It’s so apparent that the film division of DC Comics wants desperately to be a serious competitor for the audience share of their chief competitor, Marvel. In fact, it was never more glaringly obvious than with their latest entry into the superhero film sweepstakes, Suicide Squad. This is a film with a serious identity crisis. It can’t decide if it wants to be a generic action film, larded up with the typical special effects overkill you would expect from that sort of thing, or if it would rather be a character based endeavor. It has some elements of both but succeeds at neither and the filmmaking team’s desire to please is so ever present and so palpable that you can almost sense the flop sweat dripping from the behind-the-scenes talent at every turn. Anyone that believes Suicide Squad to be the film to put DC on a par with Marvel will certainly want to reconsider that opinion after seeing this film.
To be honest, I actually kind of dug the first half hour of the film as the audience is introduced to the film’s characters, all of them notable DC Comics villains who are being recruited to basically save the day. I enjoyed the way that writer/director David Ayer managed to get the backstories of roughly half a dozen characters in under half an hour. This is the point where one has high hopes, thinking once the exposition is out of the way that Ayer can go on to the proverbial bigger fish of the film that need to be fried. It never happens. Instead the film sinks into one poorly filmed/edited, CGI laden set piece after another that just grows with tedium and monotony as the film unspools. Every now and then there’s a bit of respite from the proceedings as character back stories are introduced but then the film switches right back into the doldrums just when you think that something of interest might actually transpire.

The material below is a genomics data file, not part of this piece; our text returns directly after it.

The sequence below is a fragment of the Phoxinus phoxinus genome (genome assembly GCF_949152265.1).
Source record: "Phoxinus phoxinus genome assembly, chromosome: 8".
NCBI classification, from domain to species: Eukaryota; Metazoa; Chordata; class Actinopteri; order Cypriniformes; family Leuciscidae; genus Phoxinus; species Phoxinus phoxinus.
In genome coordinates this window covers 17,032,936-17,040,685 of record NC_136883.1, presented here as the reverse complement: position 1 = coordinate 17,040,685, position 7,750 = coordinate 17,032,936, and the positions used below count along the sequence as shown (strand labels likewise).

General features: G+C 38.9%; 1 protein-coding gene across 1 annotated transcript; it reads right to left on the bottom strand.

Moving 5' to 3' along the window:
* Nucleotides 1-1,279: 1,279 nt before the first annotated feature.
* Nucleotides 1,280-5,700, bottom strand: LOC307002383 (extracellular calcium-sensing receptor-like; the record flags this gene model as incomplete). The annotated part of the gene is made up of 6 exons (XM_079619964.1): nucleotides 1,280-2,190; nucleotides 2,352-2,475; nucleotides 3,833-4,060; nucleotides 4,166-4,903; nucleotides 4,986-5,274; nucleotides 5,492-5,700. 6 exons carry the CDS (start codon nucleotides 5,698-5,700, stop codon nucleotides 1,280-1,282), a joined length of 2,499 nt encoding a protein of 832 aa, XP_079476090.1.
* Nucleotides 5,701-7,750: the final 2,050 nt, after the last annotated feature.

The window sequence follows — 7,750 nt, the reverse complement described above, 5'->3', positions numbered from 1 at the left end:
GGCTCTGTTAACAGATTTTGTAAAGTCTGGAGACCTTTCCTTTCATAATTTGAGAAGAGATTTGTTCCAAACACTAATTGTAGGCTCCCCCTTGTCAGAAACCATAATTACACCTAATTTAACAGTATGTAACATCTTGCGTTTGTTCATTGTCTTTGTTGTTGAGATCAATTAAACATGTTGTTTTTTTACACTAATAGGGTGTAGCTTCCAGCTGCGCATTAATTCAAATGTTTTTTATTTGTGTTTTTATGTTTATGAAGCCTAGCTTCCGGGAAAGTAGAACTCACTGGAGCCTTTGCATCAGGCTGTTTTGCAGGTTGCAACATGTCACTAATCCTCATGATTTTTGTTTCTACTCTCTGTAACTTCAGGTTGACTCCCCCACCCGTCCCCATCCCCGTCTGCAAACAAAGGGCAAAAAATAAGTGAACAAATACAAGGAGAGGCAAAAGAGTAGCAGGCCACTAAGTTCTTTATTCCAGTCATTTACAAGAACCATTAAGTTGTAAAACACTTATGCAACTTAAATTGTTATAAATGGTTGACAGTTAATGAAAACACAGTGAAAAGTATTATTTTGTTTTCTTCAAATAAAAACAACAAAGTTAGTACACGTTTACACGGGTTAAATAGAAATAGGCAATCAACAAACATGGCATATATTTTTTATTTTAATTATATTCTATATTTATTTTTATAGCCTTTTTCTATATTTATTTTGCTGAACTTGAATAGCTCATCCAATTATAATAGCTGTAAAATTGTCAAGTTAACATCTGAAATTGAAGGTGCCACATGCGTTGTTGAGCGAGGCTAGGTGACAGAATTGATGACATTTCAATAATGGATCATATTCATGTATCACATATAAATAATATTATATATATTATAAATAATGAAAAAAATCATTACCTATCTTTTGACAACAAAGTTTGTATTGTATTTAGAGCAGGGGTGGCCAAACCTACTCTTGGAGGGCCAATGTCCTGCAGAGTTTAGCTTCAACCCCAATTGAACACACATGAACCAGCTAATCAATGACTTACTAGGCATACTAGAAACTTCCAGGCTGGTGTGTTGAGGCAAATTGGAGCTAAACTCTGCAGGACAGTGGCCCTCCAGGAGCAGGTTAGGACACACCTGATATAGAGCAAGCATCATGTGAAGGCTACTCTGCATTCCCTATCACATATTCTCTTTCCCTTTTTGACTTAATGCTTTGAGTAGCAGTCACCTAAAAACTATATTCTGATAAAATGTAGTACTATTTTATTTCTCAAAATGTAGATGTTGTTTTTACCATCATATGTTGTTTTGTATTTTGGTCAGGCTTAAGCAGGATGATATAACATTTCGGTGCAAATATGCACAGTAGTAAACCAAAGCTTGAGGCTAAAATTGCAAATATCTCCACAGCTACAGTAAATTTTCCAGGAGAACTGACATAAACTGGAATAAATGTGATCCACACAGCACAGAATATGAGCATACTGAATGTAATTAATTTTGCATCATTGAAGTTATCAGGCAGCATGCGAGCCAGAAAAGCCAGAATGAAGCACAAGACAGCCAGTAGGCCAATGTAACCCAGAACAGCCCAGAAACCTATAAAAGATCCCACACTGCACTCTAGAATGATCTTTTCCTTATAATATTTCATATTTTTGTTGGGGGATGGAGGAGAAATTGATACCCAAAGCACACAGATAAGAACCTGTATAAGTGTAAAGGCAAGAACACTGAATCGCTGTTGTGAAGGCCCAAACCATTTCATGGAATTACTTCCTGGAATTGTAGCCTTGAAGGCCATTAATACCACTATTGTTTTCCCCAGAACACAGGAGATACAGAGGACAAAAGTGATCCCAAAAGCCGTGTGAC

Will Smith and Margot Robbie, as Dead Shot and Harley Quinn, respectively, lead the villains who are enlisted to stop what is basically a case of alien possession run amok. The film also gives some screen time to Jared Leto as The Joker but not as much as you might think (about 15 minutes, tops) considering all the commotion that’s been made online regarding his ‘shocking transformation’ into the character. Make no mistake, he’s decent but not likely to replace either Heath Ledger or Jack Nicholson any time soon. Come to think of it, he’s given so little to do that he won’t even replace memories of Caesar Romero’s performance on the old TV show. Such is the case with Suicide Squad.
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Photo: The Suicide Squad
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